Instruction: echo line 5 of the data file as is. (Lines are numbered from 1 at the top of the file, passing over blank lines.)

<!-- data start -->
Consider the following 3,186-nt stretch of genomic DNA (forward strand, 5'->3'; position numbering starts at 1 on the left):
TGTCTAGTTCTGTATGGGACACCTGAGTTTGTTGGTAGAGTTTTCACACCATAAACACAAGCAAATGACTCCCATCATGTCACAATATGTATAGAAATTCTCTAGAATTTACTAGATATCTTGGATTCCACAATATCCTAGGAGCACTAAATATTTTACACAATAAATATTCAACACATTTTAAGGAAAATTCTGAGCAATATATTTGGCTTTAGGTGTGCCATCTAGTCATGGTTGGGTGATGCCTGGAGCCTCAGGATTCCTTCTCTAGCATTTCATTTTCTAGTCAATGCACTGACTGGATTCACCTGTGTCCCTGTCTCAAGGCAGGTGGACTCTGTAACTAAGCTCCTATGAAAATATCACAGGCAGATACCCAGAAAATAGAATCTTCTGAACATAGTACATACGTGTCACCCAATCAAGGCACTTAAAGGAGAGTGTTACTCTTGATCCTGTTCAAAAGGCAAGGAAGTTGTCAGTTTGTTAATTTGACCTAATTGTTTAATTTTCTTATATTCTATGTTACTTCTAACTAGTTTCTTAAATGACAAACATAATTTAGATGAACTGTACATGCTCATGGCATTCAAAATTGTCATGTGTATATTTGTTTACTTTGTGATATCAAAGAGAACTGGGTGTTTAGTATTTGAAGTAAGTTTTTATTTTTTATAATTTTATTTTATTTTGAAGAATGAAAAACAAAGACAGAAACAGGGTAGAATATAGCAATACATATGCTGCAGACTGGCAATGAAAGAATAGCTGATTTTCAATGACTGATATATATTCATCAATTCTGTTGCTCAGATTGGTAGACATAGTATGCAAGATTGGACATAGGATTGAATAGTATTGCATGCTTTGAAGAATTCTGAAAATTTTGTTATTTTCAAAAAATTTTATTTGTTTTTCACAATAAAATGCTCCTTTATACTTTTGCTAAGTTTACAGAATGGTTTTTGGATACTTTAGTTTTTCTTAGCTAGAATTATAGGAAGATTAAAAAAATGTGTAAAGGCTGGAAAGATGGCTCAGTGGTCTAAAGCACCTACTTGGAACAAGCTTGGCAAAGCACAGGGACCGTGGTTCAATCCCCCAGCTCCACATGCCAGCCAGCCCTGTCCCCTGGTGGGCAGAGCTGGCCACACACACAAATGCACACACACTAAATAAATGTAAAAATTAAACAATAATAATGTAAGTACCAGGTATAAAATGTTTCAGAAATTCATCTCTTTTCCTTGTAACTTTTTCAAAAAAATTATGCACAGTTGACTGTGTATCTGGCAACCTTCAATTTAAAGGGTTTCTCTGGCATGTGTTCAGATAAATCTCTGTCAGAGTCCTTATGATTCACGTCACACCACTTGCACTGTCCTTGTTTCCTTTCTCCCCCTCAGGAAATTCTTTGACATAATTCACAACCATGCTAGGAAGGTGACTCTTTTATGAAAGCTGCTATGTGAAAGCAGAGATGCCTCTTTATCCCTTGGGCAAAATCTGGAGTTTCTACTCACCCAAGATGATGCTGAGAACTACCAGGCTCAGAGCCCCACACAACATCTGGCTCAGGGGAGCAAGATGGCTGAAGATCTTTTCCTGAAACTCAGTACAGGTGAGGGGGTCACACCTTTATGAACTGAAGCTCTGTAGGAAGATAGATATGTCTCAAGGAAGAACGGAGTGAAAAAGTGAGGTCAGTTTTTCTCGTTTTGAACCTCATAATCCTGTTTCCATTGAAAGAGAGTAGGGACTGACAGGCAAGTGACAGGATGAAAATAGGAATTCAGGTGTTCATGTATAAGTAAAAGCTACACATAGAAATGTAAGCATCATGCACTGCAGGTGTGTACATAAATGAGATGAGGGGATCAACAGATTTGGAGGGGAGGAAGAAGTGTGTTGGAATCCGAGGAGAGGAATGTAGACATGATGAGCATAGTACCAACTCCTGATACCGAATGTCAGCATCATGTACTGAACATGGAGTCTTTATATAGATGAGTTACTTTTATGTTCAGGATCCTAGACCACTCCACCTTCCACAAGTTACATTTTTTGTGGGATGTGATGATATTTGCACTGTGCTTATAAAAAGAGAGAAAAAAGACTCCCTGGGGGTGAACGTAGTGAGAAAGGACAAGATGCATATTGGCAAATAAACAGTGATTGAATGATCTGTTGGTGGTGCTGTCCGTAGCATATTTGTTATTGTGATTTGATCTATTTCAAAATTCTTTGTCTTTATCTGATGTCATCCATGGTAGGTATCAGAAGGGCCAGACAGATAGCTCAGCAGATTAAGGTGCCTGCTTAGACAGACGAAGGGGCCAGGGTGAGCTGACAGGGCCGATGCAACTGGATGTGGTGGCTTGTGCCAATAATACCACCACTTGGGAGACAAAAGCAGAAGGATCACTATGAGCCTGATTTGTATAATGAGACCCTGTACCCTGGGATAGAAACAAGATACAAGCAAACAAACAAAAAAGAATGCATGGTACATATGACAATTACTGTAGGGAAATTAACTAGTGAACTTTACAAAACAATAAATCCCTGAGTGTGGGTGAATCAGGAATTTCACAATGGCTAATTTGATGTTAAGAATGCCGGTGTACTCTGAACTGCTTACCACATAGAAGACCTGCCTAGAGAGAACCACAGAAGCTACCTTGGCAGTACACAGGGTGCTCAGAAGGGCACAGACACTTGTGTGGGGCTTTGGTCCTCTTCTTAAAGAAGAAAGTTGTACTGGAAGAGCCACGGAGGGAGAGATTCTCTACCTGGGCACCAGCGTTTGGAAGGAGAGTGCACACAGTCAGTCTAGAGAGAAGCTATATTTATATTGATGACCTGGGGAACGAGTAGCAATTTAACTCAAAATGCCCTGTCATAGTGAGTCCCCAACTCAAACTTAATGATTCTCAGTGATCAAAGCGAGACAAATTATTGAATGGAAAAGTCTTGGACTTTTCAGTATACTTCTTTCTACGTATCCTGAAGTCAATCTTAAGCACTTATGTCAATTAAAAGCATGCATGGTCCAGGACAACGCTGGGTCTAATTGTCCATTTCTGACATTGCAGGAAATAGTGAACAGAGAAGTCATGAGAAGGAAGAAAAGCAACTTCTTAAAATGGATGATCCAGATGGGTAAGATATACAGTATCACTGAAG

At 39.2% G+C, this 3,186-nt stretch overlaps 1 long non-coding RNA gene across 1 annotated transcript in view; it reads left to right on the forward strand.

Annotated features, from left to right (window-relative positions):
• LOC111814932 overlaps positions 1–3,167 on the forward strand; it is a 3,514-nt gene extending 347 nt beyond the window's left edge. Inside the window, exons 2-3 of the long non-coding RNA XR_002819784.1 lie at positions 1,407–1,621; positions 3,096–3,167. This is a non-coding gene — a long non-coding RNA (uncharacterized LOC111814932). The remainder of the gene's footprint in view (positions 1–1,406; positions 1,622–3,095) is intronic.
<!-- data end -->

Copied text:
• LOC111814932 overlaps positions 1–3,167 on the forward strand; it is a 3,514-nt gene extending 347 nt beyond the window's left edge. Inside the window, exons 2-3 of the long non-coding RNA XR_002819784.1 lie at positions 1,407–1,621; positions 3,096–3,167. This is a non-coding gene — a long non-coding RNA (uncharacterized LOC111814932). The remainder of the gene's footprint in view (positions 1–1,406; positions 1,622–3,095) is intronic.